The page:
Question: Extracting Certain Info From Flat Annotation Text File
0
gravatar for bioinfo
6.7 years ago by
bioinfo740
bioinfo740 wrote:

I have FLAT annotation text file of 20 genes. I just want to extract certain lines (e.g DT lines) for each gene. I am planning to match my uniprot ID (e.g. P15519) with the AC line with each FLAT annotation info in between the // signs then matching the lines Start with DTs to extract the lines with DT info with regular perl script but it looks like not that much straightforward to me. I heard Emsembl perl API modules can also extract certain info from FLAT annotation files. I was wondering whats the best way to get these lines out from the FLAT files for every single gene?

Here is a part of the FLAT annotation text file.

........
......... 

//

ID   SPG1_DICDI              Reviewed;         127 AA.
AC   P15519; Q54KF8;
DT   01-APR-1990, integrated into UniProtKB/Swiss-Prot.
DT   01-APR-1990, sequence version 1.
DT   01-MAY-2013, entry version 59.
DE   RecName: Full=Spore germination protein 
GN   Name=gerA; ORFNames=DDB_G0287293;
DR   RefSeq; XP_637265.1; XM_632173.1.
DR   KEGG; ddi:DDB_G0287293; -.
DR   dictyBase; DDB_G0287293; 
FT   CHAIN        26    127       Spore germination protein 1.
FT                                /FTId=
FT   CARBOHYD    118    118       N-linked (GlcNAc...) (Potential).
SQ   SEQUENCE   127 AA;  14049 MW;  8D6FEAF74A06C742 CRC64;
     MNIKNSLILI ISTIFVLSMI NGGLTSDPTC VGAPDGQVYL FSSWDFQGER YVYNISQGYL
     SLPDGFRNNI QSFVSGADVC FVKWYPSEQY QITAGESHRN YAALTNFGQR MDAIIPGNCS
     NIVCSPK
//

ID   CO1A1_MOUSE             Reviewed;        1453 AA.
AC   P11087; Q53WT0; Q60635; Q61367; Q61427; Q63919; Q6PCL3; Q810J9;
DT   01-JUL-1989, integrated into UniProtKB/Swiss-Prot.
DT   06-DEC-2005, sequence version 4.
DT   01-MAY-2013, entry version 136.
RP   NUCLEOTIDE SEQUENCE [LARGE SCALE MRNA] (ISOFORMS 1 AND 2).
DR   EMBL; U08020; AAA88912.1; -; mRNA.
DR   EMBL; AL662790; CAI25880.1; -; Genomic_DNA.
FT   SIGNAL        1     22
SQ   SEQUENCE   1453 AA;  138032 MW;  0B7F06BBB9A1D5EA CRC64;
     MFSFVDLRLL LLLGATALLT HGQEDIPEVS CIHNGLRVPN GETWKPEVCL ICICHNGTAV
     CDDVQCNEEL DCPNPQRREG ECCAFCPEEY VSPNSEDVGV EGPKGDPGPQ GPRGPVGPPG
     RDGIPGQPGL PGPPGPPGPP GPPGLGGNFA SQMSYGYDEK SAGVSVPGPM GPSGPRGLPG
     PPGAPGPQGF QGPPGEPGEP GGSGPMGPRG PPGPPGKNGD DGEAGKPGRP GERGPPGPQG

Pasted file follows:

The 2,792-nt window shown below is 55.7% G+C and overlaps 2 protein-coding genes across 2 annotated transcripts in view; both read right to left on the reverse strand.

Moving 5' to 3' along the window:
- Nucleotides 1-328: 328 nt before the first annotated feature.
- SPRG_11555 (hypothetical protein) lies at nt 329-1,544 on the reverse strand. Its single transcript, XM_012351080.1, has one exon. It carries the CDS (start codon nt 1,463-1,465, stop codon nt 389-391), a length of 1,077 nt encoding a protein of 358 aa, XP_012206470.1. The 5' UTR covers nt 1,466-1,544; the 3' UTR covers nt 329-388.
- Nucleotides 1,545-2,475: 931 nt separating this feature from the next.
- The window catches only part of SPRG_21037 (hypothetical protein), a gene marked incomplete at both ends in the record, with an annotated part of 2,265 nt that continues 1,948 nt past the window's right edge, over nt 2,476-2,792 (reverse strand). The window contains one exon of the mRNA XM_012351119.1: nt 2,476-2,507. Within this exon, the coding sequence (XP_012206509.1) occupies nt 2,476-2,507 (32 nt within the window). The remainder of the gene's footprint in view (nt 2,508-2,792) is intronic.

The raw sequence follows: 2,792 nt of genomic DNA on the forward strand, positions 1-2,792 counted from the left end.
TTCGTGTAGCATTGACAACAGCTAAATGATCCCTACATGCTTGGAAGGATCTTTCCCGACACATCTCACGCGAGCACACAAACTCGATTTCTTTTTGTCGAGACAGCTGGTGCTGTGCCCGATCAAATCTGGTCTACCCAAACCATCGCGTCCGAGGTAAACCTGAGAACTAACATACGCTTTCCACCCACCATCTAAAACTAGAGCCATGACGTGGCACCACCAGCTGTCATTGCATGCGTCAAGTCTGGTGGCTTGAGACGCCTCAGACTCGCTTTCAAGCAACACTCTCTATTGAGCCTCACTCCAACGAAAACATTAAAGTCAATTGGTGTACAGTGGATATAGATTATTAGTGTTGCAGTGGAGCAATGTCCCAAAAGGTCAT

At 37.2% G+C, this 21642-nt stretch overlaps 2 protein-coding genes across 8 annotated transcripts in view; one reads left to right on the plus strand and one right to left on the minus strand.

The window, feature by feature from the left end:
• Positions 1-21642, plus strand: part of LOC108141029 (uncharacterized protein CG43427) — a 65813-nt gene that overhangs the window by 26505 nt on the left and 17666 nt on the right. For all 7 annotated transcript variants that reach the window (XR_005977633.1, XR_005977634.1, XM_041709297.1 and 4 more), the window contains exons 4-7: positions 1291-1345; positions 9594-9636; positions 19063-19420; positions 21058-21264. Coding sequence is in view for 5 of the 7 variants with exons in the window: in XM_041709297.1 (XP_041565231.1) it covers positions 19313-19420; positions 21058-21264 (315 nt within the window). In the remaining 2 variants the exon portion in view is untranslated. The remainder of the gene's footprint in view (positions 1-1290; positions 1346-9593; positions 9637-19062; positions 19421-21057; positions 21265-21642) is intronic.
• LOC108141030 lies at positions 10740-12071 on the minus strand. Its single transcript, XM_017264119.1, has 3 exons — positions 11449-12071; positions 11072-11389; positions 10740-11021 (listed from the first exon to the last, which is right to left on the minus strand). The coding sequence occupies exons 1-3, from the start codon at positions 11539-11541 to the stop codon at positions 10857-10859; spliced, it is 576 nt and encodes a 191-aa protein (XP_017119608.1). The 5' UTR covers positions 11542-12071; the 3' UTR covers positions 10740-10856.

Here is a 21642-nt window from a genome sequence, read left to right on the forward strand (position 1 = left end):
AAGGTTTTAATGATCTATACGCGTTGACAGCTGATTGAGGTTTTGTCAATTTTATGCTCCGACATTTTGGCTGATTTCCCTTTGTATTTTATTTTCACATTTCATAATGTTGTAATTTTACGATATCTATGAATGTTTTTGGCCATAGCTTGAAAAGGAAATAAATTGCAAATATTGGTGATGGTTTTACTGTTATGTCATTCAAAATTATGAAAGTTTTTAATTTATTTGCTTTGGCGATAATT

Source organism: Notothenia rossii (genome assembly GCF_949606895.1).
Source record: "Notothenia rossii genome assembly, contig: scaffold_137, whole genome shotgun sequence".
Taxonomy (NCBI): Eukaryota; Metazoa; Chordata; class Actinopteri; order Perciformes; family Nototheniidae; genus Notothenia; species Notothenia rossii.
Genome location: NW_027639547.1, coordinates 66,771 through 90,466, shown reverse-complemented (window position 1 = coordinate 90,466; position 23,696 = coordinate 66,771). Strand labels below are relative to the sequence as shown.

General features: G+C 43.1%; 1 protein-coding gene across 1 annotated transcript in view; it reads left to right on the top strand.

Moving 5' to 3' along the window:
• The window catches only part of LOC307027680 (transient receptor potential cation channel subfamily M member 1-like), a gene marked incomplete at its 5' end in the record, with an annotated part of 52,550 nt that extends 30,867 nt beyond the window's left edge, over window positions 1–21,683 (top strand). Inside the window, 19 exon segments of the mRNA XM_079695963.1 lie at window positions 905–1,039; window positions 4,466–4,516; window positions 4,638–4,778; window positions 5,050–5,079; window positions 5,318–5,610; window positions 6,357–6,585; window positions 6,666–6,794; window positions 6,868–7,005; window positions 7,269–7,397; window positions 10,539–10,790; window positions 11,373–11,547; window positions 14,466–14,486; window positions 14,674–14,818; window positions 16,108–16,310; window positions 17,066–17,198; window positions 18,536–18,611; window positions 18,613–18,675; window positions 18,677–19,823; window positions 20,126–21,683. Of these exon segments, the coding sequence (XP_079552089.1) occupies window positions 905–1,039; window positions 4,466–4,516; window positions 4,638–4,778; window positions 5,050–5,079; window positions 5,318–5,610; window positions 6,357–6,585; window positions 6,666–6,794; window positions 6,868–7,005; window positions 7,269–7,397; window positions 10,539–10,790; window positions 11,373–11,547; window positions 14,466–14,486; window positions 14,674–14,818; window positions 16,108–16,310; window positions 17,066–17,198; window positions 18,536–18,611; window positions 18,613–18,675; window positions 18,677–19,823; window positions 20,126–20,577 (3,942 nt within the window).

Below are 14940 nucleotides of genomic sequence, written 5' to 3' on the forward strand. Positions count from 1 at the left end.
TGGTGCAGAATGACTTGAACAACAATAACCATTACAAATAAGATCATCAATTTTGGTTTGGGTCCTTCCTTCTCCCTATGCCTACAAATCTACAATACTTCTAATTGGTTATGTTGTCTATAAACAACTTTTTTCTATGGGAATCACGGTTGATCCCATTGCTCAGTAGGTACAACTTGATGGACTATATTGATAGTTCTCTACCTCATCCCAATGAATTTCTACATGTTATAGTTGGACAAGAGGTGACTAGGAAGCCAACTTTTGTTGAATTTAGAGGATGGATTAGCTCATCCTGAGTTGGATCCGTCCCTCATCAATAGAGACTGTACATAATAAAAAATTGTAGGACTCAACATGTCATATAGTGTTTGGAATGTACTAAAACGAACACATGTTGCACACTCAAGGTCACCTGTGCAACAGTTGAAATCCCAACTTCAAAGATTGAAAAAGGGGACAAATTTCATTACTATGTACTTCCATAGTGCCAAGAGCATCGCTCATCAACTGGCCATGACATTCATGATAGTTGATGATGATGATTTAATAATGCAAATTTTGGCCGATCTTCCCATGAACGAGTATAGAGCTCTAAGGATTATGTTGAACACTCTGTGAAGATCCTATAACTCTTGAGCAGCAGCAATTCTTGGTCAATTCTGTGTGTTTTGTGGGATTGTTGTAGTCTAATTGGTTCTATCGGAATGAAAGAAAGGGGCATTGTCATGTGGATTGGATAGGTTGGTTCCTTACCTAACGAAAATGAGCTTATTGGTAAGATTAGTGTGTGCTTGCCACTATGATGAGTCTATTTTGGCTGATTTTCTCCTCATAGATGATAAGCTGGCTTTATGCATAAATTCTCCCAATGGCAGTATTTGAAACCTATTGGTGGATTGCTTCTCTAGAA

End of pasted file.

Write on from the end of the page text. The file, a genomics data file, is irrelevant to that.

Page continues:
ARGLPGTAGL PGMKGHRGFS GLDGAKGDAG PAGPKGEPGS PGENGAPGQM 

//

.......
......
perl annotation api uniprot • 2.9k views
ADD COMMENTlink modified 6.7 years ago by chbelhumeur200040 • written 6.7 years ago by bioinfo740
2
gravatar for Hamish
6.7 years ago by
Hamish3.1k
UK
Hamish3.1k wrote:

Since you are using Perl and these are UniProtKB flat-file entries, you should have a look at the Swissknife Perl modules (see http://swissknife.sourceforge.net/). While there is some support for dates and versions in BioPerl's Bio::SeqIO::swiss it may be a bit more limited than you require.

To extract just the relevant lines from the file, a little 'grep' will work:

$ grep -E '^((AC)|(DT)   )' prot_uniprotkb_pair.dat 
AC   P11087; Q53WT0; Q60635; Q61367; Q61427; Q63919; Q6PCL3; Q810J9;
DT   01-JUL-1989, integrated into UniProtKB/Swiss-Prot.
DT   06-DEC-2005, sequence version 4.
DT   01-MAY-2013, entry version 136.
AC   P15519; Q54KF8;
DT   01-APR-1990, integrated into UniProtKB/Swiss-Prot.
DT   01-APR-1990, sequence version 1.
DT   01-MAY-2013, entry version 59.

If you want the end-of-entry marker too, then just add it to the groupings (tweaking to allow for it not having padding):

$ grep -E '^((AC   )|(DT   )|(//))' prot_uniprotkb_pair.dat 
AC   P11087; Q53WT0; Q60635; Q61367; Q61427; Q63919; Q6PCL3; Q810J9;
DT   01-JUL-1989, integrated into UniProtKB/Swiss-Prot.
DT   06-DEC-2005, sequence version 4.
DT   01-MAY-2013, entry version 136.
//
AC   P15519; Q54KF8;
DT   01-APR-1990, integrated into UniProtKB/Swiss-Prot.
DT   01-APR-1990, sequence version 1.
DT   01-MAY-2013, entry version 59.
//

For a more dynamic look-up approach a little bit of Perl will work:

#!/usr/bin/env perl
#
# Usage: ./scriptName.pl <uniprotkbAccession> <uniprotkbDataFile>
#
my $queryAcc = $ARGV[0];
my $uniprotData = $ARGV[1];
open(my $DATA_FILE, "<$uniprotData") or die "Unable to open $uniprotData ($!)";
my $foundAcc = 0;
while(<$DATA_FILE>) {
    if(m/^AC   / && m/$queryAcc/) {
        $foundAcc = 1;
    }
    elsif(m/^DT   / && $foundAcc > 0) {
        print $_;
    }
    elsif(m/^\/\//) {